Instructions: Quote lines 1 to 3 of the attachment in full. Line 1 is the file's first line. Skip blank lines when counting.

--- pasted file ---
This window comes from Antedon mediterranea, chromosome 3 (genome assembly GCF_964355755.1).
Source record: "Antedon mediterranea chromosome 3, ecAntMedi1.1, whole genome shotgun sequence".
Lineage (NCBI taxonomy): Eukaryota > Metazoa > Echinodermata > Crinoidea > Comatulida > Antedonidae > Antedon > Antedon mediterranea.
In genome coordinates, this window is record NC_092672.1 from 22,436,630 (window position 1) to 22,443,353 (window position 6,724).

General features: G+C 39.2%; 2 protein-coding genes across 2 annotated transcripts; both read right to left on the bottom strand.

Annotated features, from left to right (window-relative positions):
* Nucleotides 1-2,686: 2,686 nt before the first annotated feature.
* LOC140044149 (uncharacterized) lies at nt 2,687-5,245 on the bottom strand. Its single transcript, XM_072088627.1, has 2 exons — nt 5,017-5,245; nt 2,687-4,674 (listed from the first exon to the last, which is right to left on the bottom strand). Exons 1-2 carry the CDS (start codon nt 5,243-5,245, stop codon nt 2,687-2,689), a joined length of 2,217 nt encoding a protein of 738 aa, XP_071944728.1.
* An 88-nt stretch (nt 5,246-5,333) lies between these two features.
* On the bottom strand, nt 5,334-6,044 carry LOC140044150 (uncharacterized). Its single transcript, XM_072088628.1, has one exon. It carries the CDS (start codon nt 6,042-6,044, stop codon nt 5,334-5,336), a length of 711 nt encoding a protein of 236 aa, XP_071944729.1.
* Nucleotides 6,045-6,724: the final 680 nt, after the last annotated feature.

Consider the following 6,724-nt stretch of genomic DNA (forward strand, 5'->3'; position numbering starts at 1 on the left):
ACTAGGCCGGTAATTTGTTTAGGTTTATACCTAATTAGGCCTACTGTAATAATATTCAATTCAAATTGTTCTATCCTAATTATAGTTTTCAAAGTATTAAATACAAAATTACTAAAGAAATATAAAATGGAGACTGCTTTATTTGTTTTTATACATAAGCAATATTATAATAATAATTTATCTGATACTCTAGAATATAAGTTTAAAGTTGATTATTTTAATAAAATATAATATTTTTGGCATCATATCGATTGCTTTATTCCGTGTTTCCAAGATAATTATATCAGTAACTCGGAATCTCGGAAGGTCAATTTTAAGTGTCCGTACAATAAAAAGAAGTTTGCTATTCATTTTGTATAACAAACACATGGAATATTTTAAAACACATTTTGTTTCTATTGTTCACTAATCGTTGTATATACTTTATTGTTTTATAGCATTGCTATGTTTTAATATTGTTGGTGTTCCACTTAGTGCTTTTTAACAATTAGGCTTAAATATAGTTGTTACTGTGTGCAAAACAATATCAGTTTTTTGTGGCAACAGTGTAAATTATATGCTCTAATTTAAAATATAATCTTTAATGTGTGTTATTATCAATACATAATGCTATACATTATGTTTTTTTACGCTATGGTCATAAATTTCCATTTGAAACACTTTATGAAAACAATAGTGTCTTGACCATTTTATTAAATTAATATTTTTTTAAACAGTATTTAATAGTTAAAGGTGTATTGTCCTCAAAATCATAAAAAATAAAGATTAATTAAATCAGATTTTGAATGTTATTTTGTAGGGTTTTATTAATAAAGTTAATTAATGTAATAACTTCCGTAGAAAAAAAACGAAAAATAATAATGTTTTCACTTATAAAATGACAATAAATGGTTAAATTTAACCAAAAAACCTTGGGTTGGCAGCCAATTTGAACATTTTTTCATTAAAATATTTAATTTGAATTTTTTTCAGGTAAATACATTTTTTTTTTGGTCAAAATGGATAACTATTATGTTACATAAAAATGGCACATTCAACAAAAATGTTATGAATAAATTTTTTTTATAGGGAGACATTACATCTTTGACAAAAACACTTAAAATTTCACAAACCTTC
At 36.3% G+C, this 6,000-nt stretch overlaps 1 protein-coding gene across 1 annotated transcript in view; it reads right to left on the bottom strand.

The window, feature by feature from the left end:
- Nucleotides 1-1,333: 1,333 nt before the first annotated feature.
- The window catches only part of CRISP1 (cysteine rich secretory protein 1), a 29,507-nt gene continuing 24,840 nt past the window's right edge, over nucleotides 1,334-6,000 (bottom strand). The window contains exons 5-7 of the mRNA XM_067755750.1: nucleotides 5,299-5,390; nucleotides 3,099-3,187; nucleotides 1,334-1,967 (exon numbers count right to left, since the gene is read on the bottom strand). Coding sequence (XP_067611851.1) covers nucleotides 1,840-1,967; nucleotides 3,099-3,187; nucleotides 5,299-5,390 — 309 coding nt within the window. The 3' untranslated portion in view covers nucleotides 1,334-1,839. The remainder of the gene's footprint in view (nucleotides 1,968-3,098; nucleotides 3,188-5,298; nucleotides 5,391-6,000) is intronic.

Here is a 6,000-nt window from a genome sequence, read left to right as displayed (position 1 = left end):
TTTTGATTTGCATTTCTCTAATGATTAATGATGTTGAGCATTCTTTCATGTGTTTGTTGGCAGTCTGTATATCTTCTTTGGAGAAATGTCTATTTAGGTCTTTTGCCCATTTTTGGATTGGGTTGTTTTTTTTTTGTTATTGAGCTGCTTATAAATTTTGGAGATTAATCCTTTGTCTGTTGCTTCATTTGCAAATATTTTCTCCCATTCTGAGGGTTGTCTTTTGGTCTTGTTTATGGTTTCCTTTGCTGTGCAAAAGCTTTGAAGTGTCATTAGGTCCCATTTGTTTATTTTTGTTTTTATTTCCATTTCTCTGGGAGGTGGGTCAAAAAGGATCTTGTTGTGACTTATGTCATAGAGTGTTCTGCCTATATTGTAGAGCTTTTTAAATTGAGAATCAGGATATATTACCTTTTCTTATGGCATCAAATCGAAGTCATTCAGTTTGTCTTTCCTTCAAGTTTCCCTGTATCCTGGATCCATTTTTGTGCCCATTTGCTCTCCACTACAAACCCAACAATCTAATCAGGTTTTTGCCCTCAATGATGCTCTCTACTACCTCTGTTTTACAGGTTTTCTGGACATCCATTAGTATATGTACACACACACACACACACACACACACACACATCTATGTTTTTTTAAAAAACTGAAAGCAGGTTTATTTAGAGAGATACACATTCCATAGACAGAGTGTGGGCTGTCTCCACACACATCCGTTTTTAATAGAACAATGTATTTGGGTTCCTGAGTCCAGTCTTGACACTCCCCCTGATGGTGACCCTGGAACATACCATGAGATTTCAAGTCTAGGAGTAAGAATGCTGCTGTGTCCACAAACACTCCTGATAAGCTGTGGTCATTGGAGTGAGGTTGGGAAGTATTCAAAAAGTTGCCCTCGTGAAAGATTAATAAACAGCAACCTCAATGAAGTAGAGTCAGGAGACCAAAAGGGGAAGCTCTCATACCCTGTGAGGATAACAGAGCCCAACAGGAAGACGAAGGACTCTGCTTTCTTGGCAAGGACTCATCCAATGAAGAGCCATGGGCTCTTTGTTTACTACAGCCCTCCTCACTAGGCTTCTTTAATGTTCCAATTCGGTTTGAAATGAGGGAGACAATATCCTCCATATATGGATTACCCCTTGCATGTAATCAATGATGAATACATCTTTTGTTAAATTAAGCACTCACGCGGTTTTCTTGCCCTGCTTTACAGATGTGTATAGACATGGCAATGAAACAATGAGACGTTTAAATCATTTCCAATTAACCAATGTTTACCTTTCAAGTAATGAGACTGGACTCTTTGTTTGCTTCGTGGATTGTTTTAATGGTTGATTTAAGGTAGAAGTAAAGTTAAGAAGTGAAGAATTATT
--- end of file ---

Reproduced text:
This window comes from Antedon mediterranea, chromosome 3 (genome assembly GCF_964355755.1).
Source record: "Antedon mediterranea chromosome 3, ecAntMedi1.1, whole genome shotgun sequence".
Lineage (NCBI taxonomy): Eukaryota > Metazoa > Echinodermata > Crinoidea > Comatulida > Antedonidae > Antedon > Antedon mediterranea.